Score one for the underdog.
As many readers know, Aleynikov was convicted by a federal district court of violating the Economic Espionage Act related to his alleged theft of Goldman's trade secret high-frequency trading source code. The Second Circuit reversed that conviction - after Aleynikov spent many months in federal prison before the reversal - leading to a quick modification of the federal statute.
Soon thereafter, a grand jury in New York indicted Aleynikov on similar state charges. It's unclear what the DA hopes to accomplish since even if Aleynikov is convicted, he will receive credit for extensive time he served in the federal case. But, now at least, Aleynikov will be able to have Goldman advance his legal fees and forge a defense to the latest round of criminal charges.
Although Judge McNulty called the advancement question a close one, there are several lessons to be learned.
First, the advancement and indemnification rights afforded corporate officers and directors are broad in scope. To that end, any ambiguities are resolved in the indemnitee's favor. Here, although Aleynikov was not an "officer" in the traditional sense (as would be the case for Lloyd Blankfein), the court found Goldman reserved for itself broad discretion to determine who was eligible for fee advancement. In fact, Goldman had advanced fees to 51 of 53 people who applied for it (apparently, one other unlucky soul found himself viewed as equivalent in stature to Aleynikov) over a six-year period.
Second, rights to advancement require an analysis of state corporation law, corporate bylaws, and any governing agreements (such as employment contracts). Advancement rights are treated differently by the states, and often times states make distinctions between officers, directors, and employees. In some states, for instance, a corporate charter must opt-out of advancement for directors, or else it's mandatory. Goldman's corporate bylaws, mandated advancement to officers as long as certain conditions were met.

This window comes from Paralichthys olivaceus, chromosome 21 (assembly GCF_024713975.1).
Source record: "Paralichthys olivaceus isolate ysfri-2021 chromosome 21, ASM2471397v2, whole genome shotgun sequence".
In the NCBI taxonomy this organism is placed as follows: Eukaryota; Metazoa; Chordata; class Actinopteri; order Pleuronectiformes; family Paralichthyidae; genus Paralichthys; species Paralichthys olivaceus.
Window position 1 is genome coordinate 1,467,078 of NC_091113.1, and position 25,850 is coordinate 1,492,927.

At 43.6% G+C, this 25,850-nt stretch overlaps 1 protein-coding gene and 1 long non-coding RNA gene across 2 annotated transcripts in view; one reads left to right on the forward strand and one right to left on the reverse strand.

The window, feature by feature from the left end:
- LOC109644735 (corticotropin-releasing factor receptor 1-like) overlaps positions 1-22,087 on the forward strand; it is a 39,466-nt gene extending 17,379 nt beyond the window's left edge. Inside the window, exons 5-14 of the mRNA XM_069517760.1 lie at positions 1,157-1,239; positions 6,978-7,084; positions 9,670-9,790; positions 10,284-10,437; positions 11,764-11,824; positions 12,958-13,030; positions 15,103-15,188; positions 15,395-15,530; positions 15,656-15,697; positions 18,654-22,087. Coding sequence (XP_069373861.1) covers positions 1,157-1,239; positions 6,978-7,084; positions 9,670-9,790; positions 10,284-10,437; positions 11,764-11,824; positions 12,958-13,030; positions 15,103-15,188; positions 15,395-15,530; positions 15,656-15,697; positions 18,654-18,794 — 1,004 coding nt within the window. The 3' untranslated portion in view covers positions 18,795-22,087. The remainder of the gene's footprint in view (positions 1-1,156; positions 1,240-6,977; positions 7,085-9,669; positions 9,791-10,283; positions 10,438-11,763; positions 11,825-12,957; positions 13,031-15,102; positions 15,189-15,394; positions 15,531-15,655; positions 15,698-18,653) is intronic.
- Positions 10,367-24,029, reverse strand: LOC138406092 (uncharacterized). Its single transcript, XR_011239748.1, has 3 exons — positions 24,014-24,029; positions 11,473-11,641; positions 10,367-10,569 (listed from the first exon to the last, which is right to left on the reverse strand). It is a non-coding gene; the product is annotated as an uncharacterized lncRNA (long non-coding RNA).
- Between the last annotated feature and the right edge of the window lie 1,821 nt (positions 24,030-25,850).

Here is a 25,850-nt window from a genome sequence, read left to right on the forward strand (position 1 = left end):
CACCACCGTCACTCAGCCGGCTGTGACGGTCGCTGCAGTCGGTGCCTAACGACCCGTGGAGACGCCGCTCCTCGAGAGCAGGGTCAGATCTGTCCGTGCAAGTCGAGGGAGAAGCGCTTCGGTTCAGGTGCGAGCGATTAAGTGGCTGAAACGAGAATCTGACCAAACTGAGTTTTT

Third, the key analysis usually turns on whether an individual is a defendant "by reason of the fact" that he was an employee, officer, or director. This is usually where advancement cases turn, although in Aleynikov it wasn't the flash point at all. In Delaware (which most states will turn to for interpretive questions), this requires a court to consider the nexus or causal connection between the alleged wrongdoing (whether civilly or criminally based) and the individual's status. In Aleynikov's case, his theft of trade secrets occurred solely because of his access to them while he was a Goldman employee. To be sure, the act of misappropriation occurred before he quit. Therefore, Aleynikov wouldn't have been able to misappropriate the code (or understood his value) but for the exercise of his official duties as a Goldman employee. Several other courts have found improper pre-termination competitive activity (usually for trade secrets theft or violation of a fiduciary duty) as sufficient to establish the "by reason of the fact" test. Individual obligations arising after service ends, such as a non-compete violation, won't fall within the causal nexus and won't trigger advancement rights. (For this reason, it's exceedingly important for a plaintiff to consider the implications of its allegations and sought-after remedies.)
Simply because Aleynikov is entitled to fee advancement does not mean he is off the hook. If he loses and is found guilty by a Manhattan jury, he'll have to repay his fees - hence, the title "advancement." But he doesn't have to post security as a condition. Advancement is an unsecured undertaking (unless the corporate charter says otherwise), and it's hard to see where Aleynikov would ever have the practical ability to repay if things head further south.
A copy of Judge McNulty's lengthy advancement opinion is contained below.